Leonard Retel Helmrich
Leonard Retel Helmrich
West Hall Auditorium, RPI Campus
April 2, 2008 7:30 PM - 10:00 PM
Eye of the Day
Directed by Leonard Retel Helmrich, Appearing in Person
Indonesia/Netherlands 2001, 35mm, color, 94 min.
Indonesian and Javanese with English subtitles
A reception with Leonard Retel Helmrich will follow the event.
Against the backdrop of growing protests in opposition to the party of Indonesian dictator Suharto and the elections that will bring Megawati to power, The Eye of the Day follows the daily lives of Rumidjah, her family and their friends. Rumidjah, a sixty-two year-old widow, lives with her children and grandchildren in a working-class section of Jakarta. The Eye of the Day encompasses the life in Rumidjah's living room as well as the political confrontations in the streets of Jakarta and the nighttime labor of scavengers at a massive garbage dump. Helmrich's patient camera reveals the drama, and striking images, in each of these locations.
Indonesia is one of the most populous nations on earth, and that population is among the most diverse anywhere. In order to depict and explore that diversity and its complexities, Leonard Retel Helmrich (b. 1959) aims not for a vast overview but rather focuses on the daily, the specific and the intimate. He has spent several years documenting the fortunes of one working-class family in Jakarta, headed by the matriarch Rumidjah. The two films that he made with that family, The Eye of the Day and Shape of the Moon, have won prizes at festivals from Amsterdam to Sundance.
Born in the Netherlands to a Dutch father and a Javanese mother, Helmrich graduated from the Netherlands Film and Television Academy in 1986 and made his feature debut with the fiction film The Phoenix Mystery (1990). He began traveling to Indonesia shortly after the death of his mother in 1990 and now splits his time between Jakarta and Amsterdam. In documenting the lives of Rumidjah and her family, Helmrich shoots simply, his camera an extension of his hand. At the same time, his camera work displays incredible virtuosity and ingenuity. Both The Eye of the Day and Shape of the Moon are built out of long takes, with Helmrich improvising apparatus that enable his camera to move smoothly, seeming to float. Helmrich dubs this method "single-shot cinema."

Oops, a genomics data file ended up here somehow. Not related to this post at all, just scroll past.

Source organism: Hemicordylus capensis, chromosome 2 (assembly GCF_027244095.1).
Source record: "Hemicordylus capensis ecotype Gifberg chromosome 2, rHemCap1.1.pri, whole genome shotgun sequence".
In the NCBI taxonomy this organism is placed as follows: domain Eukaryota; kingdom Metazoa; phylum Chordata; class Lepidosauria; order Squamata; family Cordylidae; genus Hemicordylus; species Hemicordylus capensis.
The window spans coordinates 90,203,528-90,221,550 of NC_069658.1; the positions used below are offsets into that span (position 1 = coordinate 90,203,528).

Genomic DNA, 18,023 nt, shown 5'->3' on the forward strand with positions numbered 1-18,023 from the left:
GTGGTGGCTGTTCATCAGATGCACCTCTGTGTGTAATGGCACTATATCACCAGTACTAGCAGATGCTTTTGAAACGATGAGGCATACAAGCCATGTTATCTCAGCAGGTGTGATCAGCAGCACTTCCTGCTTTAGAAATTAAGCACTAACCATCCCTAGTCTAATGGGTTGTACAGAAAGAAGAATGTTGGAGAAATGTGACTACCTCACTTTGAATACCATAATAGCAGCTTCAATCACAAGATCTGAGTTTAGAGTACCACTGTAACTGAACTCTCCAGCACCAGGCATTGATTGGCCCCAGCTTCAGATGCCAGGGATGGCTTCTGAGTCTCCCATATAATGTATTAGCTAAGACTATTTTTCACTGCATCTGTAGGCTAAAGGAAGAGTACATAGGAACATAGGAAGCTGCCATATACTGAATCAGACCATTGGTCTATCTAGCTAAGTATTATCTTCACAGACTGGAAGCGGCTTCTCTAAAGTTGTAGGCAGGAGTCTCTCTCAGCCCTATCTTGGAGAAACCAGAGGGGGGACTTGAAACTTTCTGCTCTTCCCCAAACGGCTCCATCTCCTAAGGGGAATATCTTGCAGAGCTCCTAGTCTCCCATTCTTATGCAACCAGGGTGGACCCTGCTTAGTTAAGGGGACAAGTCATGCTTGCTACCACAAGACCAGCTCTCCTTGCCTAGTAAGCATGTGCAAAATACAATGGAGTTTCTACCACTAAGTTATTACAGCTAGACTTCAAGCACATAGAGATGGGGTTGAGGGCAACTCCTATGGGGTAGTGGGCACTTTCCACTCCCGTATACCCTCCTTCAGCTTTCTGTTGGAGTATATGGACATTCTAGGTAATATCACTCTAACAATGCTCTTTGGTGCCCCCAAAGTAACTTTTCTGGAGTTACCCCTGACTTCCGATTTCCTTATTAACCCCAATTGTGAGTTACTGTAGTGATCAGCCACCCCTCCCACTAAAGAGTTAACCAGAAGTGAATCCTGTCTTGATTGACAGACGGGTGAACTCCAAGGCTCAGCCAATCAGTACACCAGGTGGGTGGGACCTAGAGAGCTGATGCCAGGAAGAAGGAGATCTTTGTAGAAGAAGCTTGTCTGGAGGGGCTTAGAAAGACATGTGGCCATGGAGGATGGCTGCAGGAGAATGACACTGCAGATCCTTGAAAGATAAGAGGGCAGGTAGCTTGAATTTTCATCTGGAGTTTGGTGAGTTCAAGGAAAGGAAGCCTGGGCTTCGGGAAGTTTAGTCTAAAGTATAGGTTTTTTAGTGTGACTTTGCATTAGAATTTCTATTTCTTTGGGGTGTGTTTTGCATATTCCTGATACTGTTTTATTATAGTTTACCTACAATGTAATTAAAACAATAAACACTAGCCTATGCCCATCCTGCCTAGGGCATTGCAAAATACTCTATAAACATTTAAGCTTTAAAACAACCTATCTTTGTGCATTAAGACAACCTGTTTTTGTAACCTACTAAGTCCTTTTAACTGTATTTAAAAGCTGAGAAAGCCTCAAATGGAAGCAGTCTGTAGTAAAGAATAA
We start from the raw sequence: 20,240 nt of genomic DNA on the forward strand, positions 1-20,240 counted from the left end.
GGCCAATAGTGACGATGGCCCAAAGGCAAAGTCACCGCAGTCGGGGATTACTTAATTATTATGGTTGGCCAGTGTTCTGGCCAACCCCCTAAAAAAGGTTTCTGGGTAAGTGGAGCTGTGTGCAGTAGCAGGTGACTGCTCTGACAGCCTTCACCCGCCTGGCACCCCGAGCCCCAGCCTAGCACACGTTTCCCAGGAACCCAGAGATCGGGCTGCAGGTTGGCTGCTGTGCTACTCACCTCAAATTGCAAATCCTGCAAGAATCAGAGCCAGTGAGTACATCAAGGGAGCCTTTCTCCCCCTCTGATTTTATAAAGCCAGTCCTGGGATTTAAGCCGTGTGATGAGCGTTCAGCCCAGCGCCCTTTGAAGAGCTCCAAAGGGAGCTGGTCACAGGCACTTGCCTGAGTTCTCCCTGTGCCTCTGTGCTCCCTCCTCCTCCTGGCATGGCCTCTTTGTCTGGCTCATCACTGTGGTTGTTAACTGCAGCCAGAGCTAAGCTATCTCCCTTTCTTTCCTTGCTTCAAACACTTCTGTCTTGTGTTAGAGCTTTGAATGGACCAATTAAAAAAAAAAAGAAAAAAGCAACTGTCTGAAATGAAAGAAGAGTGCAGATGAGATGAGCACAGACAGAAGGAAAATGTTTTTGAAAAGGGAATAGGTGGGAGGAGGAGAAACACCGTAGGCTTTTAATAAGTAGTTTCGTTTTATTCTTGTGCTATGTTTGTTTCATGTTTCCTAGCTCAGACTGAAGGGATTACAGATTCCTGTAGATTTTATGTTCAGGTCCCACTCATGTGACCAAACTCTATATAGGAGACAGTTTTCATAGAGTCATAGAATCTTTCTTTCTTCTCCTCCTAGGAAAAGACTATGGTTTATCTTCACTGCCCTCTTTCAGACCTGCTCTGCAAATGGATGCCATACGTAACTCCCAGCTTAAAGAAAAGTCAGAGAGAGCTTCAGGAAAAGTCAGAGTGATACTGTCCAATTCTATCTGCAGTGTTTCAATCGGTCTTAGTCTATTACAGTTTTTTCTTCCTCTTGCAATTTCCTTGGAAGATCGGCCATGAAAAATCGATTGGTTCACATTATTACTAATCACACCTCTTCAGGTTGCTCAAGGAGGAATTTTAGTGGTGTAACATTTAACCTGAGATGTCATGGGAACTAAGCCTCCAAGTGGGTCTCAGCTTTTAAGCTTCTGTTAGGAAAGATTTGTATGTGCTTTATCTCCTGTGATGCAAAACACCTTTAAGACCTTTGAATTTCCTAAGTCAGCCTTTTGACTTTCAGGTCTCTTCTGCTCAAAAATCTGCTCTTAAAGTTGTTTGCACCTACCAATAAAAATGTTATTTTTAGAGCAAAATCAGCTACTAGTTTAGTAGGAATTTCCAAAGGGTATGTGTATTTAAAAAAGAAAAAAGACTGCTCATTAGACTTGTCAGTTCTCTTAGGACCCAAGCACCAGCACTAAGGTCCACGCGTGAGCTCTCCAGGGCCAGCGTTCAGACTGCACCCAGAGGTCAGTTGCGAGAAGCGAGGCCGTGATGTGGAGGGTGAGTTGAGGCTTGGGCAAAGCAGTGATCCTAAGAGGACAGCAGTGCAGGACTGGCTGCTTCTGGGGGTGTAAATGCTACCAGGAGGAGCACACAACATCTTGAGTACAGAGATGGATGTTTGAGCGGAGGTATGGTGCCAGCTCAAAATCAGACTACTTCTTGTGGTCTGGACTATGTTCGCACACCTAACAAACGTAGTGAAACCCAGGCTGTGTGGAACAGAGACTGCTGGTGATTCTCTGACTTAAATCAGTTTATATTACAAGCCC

He designed a special camera mount that allows extraordinary stability and maneuverability in shooting called "Steadywings". Having spent years designing this technique he now also runs workshops for broadcasters and with filmmakers to share his skills, most recently in Amsterdam, Belgium, Kansas City USA, South Africa, Germany, Indonesia and Sydney Australia.
Other films by Retel Helmrich
In October of 2002, Jakarta-based puppeteer and troubadour Agus Nur Amal found his life forever changed when a suicide bomber exploded himself in a Bali nightclub. A man who skillfully uses humor to confront serious emotional issues, Amal travels to Bali determined to hold accountable those who supported the reprehensible crime. While the children who attend his shows laugh heartily as Amal reenacts the attack on the World Trade Center in an enormous television set and a puppet of Osama Bin Laden sways his hips, the room goes silent as his shadow play shifts to focus on a pair of recent bombings in Indonesia. Later, filmmaker Leonard Retel Helmrich uses creative editing to portray an interview between Amal and the perpetrators of the bombing and Amal speaks with a paranormal advisor in hopes of learning the suicide bomber's ultimate fate.
Shape of the Moon" (2005, 92 minutes)
In this vivid follow up to The Eye of the Day (2001), director Leonard Retel Helmrich again visits Indonesia through three generations of the Sjamsuddin family. Rumidjah, a 62 year-old Catholic widow, lives in a working-class district of Jakarta, with her son Bakti, a new Muslim convert, and her granddaughter Tari. Since the fall of Suharto, she has witnessed the country pass through a period of socio-political chaos. Islam, Indonesia's largest religion, is trying to maintain order and discipline, while becoming increasingly fundamentalist in its tone. These changes and conflicts with her son make Rumidjah long for life in the simple country village of her birth. Mother and son's good-natured quarrels take place against the background of anti-US demonstrations and an Islamic neighborhood watch. In this way the film continually connects small issues with large ones. There are no interviews, no voice-over. Shape of the Moon offers the kind of cinema vérite where the camera moves intuitively along with the action.
Spring 08 iEAR Visiting Artists Residencies
Residencies will consist of a collaborative production with interdisciplinary electronic artists, faculty and students at the iEAR Studios. Special attention will be given to networking international artists with the local, and considering connections between local communities of Troy, NY and the local communities of the visiting artists from Iraq, Malaysia, Indonesia, and England. This series is supported in part by the New York State Council on the Arts
Future events in the series:
April 23 - Hasnul Saidon
iEAR Presents! is a series of public performances, exhibitions, screenings and lectures. Curated by artist faculty, iEAR Presents! seeks to bring artists into a creative dialogue regarding integrated electronic arts practice and theory with a participatory community of faculty and students from Rensselaer Polytechnic Institute and members of the general public.
Visit www.arts.rpi.edu for more information or call (518) 276-4829.
For disability services for West Hall events, including wheelchair access, please call (518) 276-2746.